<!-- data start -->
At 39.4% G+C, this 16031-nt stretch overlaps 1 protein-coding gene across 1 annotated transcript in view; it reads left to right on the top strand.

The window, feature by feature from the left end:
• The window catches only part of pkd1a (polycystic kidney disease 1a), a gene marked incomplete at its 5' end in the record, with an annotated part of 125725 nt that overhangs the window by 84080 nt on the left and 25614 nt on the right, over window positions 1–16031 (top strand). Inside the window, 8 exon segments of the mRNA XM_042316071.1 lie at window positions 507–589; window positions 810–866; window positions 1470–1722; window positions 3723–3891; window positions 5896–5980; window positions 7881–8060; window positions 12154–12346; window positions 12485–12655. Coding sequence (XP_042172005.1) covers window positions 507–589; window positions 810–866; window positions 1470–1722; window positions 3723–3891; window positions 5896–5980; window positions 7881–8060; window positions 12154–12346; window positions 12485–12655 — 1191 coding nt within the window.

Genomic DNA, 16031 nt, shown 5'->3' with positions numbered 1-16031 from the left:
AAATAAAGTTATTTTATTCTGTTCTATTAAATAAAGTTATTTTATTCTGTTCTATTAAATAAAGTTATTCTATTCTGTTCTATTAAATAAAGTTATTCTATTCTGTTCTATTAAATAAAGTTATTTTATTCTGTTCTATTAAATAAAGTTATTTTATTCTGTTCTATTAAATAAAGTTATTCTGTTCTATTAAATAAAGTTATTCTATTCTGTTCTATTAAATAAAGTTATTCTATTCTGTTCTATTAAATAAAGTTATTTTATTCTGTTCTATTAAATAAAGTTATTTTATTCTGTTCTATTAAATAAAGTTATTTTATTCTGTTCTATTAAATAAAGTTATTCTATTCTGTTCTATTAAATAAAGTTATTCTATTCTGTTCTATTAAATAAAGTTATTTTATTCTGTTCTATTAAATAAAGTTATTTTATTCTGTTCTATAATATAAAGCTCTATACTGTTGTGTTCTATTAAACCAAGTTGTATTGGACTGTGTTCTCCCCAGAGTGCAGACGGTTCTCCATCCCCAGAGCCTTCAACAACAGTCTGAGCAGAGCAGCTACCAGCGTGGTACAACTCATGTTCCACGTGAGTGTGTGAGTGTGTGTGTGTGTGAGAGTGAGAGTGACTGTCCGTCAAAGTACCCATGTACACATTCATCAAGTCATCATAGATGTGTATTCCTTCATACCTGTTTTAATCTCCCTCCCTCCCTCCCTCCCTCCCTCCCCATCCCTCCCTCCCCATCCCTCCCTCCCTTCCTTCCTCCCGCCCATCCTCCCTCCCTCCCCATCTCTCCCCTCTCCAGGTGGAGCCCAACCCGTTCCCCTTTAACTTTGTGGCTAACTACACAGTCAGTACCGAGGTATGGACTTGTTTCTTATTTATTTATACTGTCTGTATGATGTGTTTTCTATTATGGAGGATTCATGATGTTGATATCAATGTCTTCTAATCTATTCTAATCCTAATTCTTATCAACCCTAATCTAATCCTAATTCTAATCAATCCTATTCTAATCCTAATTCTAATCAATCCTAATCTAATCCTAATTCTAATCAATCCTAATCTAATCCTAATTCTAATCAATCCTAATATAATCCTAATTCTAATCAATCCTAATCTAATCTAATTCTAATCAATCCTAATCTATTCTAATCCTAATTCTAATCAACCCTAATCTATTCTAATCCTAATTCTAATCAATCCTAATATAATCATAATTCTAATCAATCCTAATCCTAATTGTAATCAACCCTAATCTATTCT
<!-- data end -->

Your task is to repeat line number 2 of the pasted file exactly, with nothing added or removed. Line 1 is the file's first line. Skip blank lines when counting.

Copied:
The window, feature by feature from the left end: